US Post Office Sued for Copyright Infringement…Again!
Learn from your mistakes. Or, as Bruce Lee once said, “Mistakes are always forgivable, if one has the courage to admit them.”
I guess the US Post Office isn’t much into martial arts or Eastern philosophy. Nope, they’re more into wasting taxpayer money.
Remember this past September when the Court of Federal Claims ordered the US Post Office to pay artist Frank Gaylord over $685,000, because they had used Gaylord’s sculpture in a stamp without permission or compensation? Well, it’s Groundhog Day!
Sculptor Robert Davidson has filed suit for copyright infringement against the US Post Office in U.S. Federal Court, alleging that the Post Office used his version of the Statue of Liberty for a stamp that it released in 2011.
According to Forbes Magazine, one of the big hiccups in this new lawsuit is a curious screw-up.
Firstly … the fact that the USPS made a mistake when it originally selected [Davidson's] image for its stamp in 2009. It sourced the picture from an online photography resource without realizing that it wasn’t the original [Statute of Liberty, which is in the public domain].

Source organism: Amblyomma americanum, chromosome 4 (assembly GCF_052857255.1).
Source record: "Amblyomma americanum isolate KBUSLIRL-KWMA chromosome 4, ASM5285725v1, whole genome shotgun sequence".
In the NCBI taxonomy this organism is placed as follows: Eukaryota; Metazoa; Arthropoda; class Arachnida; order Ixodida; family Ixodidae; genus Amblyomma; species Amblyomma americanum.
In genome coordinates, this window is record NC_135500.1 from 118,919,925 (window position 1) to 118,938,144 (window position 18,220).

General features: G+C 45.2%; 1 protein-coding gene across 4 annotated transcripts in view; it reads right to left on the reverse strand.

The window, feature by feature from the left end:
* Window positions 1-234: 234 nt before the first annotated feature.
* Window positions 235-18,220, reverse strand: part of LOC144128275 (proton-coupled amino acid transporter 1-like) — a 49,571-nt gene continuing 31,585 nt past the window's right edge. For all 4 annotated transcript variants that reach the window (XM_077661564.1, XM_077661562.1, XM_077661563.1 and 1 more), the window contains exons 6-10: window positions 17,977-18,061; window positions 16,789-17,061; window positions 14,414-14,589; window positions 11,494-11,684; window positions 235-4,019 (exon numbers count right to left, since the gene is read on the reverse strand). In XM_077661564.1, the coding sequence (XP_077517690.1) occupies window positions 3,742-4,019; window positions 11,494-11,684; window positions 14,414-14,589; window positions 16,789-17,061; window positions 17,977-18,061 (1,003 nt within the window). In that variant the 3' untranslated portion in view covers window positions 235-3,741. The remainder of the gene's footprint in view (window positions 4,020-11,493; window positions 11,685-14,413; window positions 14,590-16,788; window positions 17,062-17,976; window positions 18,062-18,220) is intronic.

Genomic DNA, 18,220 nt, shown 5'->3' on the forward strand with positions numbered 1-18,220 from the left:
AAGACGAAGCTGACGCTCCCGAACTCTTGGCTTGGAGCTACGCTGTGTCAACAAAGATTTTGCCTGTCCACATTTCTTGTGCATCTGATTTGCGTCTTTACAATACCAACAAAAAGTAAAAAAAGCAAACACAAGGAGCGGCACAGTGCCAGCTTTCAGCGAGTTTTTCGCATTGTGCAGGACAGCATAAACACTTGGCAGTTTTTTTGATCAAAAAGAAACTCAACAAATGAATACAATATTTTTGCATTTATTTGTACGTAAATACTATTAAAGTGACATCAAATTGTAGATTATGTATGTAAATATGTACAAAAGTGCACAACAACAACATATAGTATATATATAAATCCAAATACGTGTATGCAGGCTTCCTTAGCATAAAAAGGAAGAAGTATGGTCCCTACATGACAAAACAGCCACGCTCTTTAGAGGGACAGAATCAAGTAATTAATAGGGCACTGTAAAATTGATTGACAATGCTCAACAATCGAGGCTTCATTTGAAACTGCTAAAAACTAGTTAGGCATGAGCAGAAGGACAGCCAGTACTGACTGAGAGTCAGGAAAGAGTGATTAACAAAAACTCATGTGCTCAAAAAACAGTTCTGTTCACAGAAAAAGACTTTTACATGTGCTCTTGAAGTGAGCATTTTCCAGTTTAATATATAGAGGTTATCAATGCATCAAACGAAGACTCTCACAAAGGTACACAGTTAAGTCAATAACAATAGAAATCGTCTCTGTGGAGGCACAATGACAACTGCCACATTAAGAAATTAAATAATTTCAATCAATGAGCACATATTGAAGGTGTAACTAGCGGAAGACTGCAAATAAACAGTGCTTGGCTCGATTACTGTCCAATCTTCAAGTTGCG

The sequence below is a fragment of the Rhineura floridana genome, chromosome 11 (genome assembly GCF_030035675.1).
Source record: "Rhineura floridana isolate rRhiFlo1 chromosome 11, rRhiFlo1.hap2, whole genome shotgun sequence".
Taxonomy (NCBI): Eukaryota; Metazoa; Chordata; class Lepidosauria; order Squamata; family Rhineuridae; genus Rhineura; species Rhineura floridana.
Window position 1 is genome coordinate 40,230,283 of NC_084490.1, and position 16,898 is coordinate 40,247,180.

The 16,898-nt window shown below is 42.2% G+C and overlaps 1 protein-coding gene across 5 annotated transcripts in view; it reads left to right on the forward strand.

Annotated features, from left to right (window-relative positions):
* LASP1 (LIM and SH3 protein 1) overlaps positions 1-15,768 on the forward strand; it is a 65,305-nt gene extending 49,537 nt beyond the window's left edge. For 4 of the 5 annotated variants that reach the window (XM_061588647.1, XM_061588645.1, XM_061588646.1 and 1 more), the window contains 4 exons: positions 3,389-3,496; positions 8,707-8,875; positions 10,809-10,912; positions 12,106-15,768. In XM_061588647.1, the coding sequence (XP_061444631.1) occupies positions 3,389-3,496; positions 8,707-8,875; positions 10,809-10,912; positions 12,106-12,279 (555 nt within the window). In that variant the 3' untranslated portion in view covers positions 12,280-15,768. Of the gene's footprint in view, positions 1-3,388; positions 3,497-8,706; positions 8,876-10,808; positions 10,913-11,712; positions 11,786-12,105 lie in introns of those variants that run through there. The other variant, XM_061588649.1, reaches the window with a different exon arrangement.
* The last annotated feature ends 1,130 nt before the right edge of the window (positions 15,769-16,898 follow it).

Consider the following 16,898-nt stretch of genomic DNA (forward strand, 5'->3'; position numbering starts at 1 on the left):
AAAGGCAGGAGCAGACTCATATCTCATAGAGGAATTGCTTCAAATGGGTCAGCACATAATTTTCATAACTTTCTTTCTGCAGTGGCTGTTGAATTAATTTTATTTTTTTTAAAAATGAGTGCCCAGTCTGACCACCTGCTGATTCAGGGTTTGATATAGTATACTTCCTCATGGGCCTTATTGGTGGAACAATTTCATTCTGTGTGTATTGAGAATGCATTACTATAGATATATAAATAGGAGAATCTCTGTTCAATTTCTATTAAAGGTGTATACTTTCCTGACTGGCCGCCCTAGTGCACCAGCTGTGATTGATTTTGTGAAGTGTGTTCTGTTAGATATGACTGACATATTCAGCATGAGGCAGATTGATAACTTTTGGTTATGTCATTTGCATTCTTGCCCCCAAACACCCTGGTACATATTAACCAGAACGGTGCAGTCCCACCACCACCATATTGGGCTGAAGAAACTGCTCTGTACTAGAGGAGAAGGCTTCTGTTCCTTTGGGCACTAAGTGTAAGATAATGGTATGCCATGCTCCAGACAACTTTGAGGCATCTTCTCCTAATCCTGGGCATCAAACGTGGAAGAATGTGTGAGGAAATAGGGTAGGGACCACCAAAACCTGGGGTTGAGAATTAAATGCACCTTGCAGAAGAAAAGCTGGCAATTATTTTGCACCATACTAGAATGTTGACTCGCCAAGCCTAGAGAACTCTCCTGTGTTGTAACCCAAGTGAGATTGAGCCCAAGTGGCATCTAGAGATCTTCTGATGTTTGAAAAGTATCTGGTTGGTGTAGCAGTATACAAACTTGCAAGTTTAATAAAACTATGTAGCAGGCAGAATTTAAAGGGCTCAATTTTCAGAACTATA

The lawsuit focuses on clearly different features on Davidson’s version, such as its softer silhouette and fuller chin that distinguish it from the true Lady Liberty.
Forbes also notes that a government employee (insert joke here) went on record stating that they would have used Davidson’s version even if they had known they had picked the wrong Lady Liberty. I promise you this is not a story in The Onion, but a clear example that incompetence is held in high regard over at the good ol’ US Post Office.
We’ll have more as this unravels. Meanwhile, rest assured your packages are being kicked around and delivered to the wrong location, and also knowing that your tax payer dollars are being used to pay attorney’s fees, courts costs, and settlement claims.
You can view the original and Davidson’s version here.